26. Russ DW, Vandenborne K, Binder-Macleod SA. Factors in fatigue during intermittent electrical stimulation of human skeletal muscle. J Appl Physiol. 2002 Aug;93(2):469-78.

    27. Sejersted OM, Sjogaard G. Dynamics and consequences of potassium shifts in skeletal muscle and heart during exercise. Physiol Rev. 2000 Oct;80(4):1411-81. Review.

    28. Siff, MC. Supertraining. 2002. Supertraining Institute, Denver USA.

    29. Taylor JL, Butler JE, Allen GM, Gandevia SC. Changes in motor cortical excitability during human muscle fatigue. J Physiol. 1996 Jan 15;490 ( Pt 2):519-28.

    30. Taylor JL, Butler JE, Gandevia SC. Altered responses of human elbow flexors to peripheral-nerve and cortical stimulation during a sustained maximal voluntary contraction. Exp Brain Res. 1999 Jul;127(1):108-15.

    31. Todd G, Taylor JL, Gandevia SC. Measurement of voluntary activation of fresh and fatigued human muscles using transcranial magnetic stimulation. J Physiol. 2003 Sep 1;551(Pt 2):661-71. Epub 2003 Aug 08.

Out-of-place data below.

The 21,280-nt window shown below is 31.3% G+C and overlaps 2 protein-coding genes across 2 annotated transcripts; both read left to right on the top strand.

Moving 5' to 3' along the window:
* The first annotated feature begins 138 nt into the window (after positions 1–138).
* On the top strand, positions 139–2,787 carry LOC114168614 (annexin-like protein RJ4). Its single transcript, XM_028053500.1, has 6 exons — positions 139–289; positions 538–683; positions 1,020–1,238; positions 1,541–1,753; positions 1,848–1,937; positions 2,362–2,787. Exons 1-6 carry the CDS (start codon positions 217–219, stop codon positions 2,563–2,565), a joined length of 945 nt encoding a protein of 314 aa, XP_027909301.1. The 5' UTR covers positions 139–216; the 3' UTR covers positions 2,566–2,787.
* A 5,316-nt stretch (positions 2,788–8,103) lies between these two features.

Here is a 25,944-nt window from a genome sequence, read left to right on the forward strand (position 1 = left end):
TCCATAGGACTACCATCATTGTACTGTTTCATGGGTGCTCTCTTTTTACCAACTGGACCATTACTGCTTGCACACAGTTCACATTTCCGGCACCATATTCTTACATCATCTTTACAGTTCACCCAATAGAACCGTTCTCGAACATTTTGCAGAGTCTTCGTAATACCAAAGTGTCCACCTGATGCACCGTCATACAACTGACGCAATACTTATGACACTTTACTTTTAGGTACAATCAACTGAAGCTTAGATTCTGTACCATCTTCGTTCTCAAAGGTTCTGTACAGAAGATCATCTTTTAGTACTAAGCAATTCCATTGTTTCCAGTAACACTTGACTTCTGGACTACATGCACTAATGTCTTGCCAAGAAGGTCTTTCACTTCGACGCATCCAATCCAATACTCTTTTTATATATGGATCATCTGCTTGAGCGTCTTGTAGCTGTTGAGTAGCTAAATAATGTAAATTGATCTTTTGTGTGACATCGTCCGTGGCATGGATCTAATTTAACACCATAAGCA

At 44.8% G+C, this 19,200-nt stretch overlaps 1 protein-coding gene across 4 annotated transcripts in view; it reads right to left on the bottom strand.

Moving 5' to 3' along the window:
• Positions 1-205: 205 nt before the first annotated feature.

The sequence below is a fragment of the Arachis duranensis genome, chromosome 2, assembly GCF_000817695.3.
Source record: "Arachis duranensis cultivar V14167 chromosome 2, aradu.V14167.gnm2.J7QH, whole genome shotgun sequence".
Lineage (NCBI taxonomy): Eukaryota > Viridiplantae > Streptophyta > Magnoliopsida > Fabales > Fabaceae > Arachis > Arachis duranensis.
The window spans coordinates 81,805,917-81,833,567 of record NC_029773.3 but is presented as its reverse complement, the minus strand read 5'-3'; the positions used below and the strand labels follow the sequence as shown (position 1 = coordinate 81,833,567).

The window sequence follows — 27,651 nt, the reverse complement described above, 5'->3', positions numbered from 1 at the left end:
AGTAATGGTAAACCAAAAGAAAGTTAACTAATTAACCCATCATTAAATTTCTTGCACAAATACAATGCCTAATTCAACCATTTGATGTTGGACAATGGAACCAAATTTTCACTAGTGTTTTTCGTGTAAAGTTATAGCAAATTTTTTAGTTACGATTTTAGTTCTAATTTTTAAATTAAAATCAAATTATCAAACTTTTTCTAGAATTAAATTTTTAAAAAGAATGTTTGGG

32. Wallinga W, Meijer SL, Alberink MJ, Vliek M, Wienk ED, Ypey DL. Modelling action potentials and membrane currents of mammalian skeletal muscle fibres in coherence with potassium concentration changes in the T-tubular system. Eur Biophys J. 1999;28(4):317-29.

    33. Zatsiorsky, VI. Science and Practice of Strength Training. 1995. Human Kinetics.

    34. Powell JA, Molgo J, Adams DS, Colasante C, Williams A, Bohlen M, Jaimovich E. IP3 receptors and associated Ca2+ signals localize to satellite cells and to components of the neuromuscular junction in skeletal muscle. J Neurosci. 2003 Sep 10;23(23):8185-92.

    there are plenty more out there as well.

    Bodybuilding is just ...blah,blah,blah, look how misinformed I am

    Much better



    There is a reason kid. You come in here poking fun at me(us), and insulting my(our) intelligence, expect to get kicked around.

    No, I wanted a simple friendly debate, and you came around with the insults or degrading names. Go read over your posts. I just wanted reasoning for your ideas.

    Young
    Last edited by Younglifter14; 05-30-2004 at 11:48 AM.
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    Re: Re: Re: Re: Younglifter is a dork azz weenie

    I don't feel like I'm losing anything. I enjoy a debate. I didn't enjoy a comment you made earlier. But, I have gone past that.

    Dont call me kid then. Its simple

    You are a kid Young

    nice. and your an adult. I bet you feel like an idiot now

    The study you showed me didn't have anything of WHERE it came from. Who wrote it and what scientific base it came from.